As a former filmmaker, I have an appreciation for music's ability to heighten emotion in visual terms. So, I tend to enjoy artworks that understand the value of rhythm, composition and tempo.
That's partly why I'm excited about the work of 35-year-old Viennese artist Tillman Kaiser, who will get his first solo show in the U.S. at the Honor Fraser gallery this weekend (through June 28). "Music is very important," he says. "Because it helps me forget myself while I work."
Bob Marley and Miles Davis "helped" him create his current body of work, which includes wallpaper, ready-mades and photos. That gives his silk-screened canvases a kaleidoscopic effect, with crystalline patterns and shapes that radiate outward in a precise fashion. "I work from free association," he says. "So it's a bit more reflective than expressive."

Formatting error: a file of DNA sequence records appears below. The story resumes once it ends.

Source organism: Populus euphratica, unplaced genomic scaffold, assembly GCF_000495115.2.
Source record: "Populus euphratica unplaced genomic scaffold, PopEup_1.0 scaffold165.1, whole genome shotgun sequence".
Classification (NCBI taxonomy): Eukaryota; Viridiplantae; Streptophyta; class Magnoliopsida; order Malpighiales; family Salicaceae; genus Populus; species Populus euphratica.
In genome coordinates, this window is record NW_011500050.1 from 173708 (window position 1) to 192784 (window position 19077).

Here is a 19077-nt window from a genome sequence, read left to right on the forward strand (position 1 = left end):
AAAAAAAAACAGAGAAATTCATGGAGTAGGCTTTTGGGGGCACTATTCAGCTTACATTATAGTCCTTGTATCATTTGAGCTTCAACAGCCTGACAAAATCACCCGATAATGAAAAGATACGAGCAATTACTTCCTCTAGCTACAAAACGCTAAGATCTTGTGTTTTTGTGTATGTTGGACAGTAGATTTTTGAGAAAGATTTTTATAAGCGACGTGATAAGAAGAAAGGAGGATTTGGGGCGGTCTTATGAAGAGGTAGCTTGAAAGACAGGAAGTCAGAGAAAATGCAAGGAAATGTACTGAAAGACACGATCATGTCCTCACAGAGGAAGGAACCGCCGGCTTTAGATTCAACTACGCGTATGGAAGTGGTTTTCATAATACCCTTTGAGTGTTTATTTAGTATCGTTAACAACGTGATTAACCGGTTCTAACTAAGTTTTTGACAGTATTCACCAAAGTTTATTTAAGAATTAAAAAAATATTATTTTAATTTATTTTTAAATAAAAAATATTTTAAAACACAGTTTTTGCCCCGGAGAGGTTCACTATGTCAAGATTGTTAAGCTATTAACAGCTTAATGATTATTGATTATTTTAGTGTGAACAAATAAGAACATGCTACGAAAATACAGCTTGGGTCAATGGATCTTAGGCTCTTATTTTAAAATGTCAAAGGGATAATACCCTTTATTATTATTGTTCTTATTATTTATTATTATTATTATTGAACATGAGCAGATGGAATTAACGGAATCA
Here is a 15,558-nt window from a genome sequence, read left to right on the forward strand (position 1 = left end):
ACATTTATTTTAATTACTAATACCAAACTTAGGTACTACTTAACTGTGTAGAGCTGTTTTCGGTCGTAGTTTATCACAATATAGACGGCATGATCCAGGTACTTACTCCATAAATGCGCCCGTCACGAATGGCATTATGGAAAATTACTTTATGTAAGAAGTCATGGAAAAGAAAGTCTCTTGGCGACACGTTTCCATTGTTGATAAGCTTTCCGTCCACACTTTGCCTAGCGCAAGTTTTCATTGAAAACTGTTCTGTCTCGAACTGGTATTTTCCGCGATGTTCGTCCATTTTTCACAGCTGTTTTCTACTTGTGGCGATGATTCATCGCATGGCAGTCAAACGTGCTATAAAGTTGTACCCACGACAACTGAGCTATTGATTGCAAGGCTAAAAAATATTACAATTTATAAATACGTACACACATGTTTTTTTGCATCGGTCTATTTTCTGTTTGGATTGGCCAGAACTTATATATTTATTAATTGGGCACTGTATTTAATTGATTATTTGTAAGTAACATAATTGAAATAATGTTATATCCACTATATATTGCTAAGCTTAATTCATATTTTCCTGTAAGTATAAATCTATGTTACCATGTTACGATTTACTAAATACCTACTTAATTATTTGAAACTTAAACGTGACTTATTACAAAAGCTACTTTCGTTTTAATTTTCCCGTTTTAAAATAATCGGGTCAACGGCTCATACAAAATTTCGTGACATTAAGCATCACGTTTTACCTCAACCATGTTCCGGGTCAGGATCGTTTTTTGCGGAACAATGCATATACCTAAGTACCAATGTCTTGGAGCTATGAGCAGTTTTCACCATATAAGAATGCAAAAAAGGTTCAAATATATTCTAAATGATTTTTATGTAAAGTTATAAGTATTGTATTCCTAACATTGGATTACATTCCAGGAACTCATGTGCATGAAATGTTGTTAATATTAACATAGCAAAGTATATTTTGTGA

Oddly enough, that process also mirrors some of the work of West Coast artists from the 1950s (in particular Jay DeFeo or Lee Mullican), who also found inspiration in jazz. But Kaiser claims that his influences tend to be the Surrealists and the Dada artists, which is why he likes to employ found objects and images in his work, as well as double entendres and outright humor. "I prefer lightness to heaviness," he says.